Business Centres Can’t Do Coworking


“Business centres aren’t coworking spaces” – so say a few operators and coworkers I have spoken to in recent months. But having tried several different coworking spaces myself over the years, I can’t say I agree.

Some people believe that a coworking space has to look and feel a certain way. It needs a certain vibe, the latest furniture, perhaps some fashionable decor and squashy chairs. Walk into any independent coworking space and it will undoubtedly look and feel quite different to that of a business centre.

But how do you define coworking? How do you define what coworking is not? And where do you draw the line?

A workable solution

The correct answer is anyone’s guess. There is no failsafe definition of coworking – although Nina Pohler came close with her catch-all definition via Deskmag: “Every workspace with flexible structures that is designed for and by people with atypical, new types of work – that is not exclusively for people from one certain company.”

In other words, coworking, like every other form of flexible workspace, was created to serve the needs of a wide demographic of workers who need a flexible, workable solution to fulfil their business needs.

So it stands to reason that business centres, which offer a workspace with flexible structures, would be the perfect candidate to offer a coworking space. So why the belief that they can’t? (And where are they all?)

Victoria Arnold, Founder of Desk Union, told OT what makes a coworking space: “Firstly, anyone can put a few rows of desks into an empty room and call it a ‘coworking space’. In reality, it is so much more,” she said.

“Users buy into a community and that’s a lot more difficult to create than one might imagine. Independent coworking spaces offer a huge appeal to Gen-Y and creatives, whereas business centres are creating shared workspaces for a wide range of specific target audiences.”

‘Tacked on’

Any space – business centre included – has the potential to fulfil this community need. But the difference lies in the operator’s ability to invest real time and effort into helping the coworking community evolve. Business centres are busy places with multiple clients and services – from virtual offices and meeting room hire to serviced offices, receptionist services and managed workspace.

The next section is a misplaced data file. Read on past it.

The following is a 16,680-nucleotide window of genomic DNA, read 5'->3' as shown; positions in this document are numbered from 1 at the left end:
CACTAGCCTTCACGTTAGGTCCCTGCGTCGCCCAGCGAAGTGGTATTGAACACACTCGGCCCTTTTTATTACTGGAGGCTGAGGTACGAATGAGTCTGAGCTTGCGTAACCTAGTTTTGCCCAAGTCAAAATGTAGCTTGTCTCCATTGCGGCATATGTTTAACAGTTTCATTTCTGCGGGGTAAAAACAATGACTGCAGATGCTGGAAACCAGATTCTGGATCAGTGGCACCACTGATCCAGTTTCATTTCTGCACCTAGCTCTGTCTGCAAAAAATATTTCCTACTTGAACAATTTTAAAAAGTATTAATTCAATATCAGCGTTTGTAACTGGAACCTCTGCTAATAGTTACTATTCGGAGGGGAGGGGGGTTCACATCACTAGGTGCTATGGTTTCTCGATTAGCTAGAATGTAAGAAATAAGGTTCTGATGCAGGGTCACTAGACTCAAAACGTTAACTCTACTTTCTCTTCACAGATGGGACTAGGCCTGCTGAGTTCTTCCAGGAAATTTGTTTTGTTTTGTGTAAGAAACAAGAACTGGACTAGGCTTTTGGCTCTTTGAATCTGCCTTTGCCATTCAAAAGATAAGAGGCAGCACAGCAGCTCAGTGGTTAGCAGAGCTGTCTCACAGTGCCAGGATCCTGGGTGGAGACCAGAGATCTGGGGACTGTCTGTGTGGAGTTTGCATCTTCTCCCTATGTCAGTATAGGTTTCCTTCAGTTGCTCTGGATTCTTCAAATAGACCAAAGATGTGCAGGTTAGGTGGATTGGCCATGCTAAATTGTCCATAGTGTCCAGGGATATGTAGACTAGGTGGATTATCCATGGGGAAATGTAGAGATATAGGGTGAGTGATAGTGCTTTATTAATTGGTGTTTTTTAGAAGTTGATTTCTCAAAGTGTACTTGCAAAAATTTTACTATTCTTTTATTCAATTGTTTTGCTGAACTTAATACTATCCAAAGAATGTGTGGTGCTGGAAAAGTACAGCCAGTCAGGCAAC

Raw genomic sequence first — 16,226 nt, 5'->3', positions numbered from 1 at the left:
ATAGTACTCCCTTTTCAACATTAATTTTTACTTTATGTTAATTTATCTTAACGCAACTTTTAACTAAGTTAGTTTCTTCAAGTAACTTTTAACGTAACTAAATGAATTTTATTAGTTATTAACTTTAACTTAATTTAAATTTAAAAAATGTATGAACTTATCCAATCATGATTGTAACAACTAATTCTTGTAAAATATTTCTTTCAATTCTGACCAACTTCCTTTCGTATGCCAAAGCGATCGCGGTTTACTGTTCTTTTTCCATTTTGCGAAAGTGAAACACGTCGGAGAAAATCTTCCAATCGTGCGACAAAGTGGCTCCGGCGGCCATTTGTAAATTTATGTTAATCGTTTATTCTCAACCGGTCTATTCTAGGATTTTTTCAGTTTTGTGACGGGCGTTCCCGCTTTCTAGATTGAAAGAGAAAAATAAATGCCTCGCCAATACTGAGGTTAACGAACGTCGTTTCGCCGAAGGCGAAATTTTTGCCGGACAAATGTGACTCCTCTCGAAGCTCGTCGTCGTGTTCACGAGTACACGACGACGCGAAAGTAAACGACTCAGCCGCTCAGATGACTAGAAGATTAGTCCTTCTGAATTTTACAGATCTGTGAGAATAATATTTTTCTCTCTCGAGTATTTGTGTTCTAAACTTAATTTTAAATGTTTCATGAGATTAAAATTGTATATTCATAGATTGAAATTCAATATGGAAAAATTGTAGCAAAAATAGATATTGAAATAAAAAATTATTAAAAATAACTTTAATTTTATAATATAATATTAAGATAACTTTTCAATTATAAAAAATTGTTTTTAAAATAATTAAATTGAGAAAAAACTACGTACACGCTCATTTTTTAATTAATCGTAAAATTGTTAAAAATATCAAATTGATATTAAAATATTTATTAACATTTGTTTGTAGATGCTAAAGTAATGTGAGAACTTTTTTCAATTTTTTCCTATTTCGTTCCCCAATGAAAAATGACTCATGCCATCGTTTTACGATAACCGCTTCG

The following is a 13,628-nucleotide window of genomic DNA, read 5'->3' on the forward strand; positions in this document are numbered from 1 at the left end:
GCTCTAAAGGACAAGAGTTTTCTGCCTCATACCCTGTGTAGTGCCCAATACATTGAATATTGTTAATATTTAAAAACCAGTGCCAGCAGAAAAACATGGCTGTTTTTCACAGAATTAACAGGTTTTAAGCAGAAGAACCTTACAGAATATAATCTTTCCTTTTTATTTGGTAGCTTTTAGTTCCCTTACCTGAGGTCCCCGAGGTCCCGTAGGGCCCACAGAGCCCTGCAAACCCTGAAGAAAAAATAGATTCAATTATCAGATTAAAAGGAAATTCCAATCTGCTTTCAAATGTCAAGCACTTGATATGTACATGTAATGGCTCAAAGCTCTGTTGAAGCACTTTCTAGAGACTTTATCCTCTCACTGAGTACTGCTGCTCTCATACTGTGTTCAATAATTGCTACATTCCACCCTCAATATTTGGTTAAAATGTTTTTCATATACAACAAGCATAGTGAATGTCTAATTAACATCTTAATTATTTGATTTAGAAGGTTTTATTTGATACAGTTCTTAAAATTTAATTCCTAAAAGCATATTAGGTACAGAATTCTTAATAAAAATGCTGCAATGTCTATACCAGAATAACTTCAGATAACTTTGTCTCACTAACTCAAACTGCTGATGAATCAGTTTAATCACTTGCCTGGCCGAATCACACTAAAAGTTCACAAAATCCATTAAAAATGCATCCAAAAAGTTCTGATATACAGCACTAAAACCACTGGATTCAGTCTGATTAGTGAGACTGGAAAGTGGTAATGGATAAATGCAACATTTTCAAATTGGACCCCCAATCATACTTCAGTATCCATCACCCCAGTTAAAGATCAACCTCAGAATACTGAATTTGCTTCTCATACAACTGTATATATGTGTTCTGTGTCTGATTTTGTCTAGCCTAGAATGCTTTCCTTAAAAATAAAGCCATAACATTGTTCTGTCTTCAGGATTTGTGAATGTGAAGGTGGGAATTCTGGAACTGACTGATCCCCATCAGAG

Given this fast-paced environment, it’s a sizeable risk to add coworking into the mix.

Some industry commenters feel that business centres ‘tack on’ coworking spaces in order to jump on the bandwagon, and that this watered-down approach does little to complement the coworking movement or indeed deliver the kind of thriving community that is, today, helping thousands of start-ups, freelancers and mobile professionals to grow their businesses.

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There are other ways for business centres to introduce coworking – and one method in particular, featuring a long-established UK workspace brand, has proven enormously successful. We’ll dig deeper into this subject tomorrow, in part two of our “Business Centres Can’t Do Coworking” focus.

In the meantime, let us know what you think. Coworking is indeed flourishing, and business centres have an ideal opportunity to tap into this trend and deliver a flexible, high quality solution that meets the needs of the world’s business community. Which business centres are doing it ‘right’? Is there a right or a wrong way?

Thanks to Desk Union for the image

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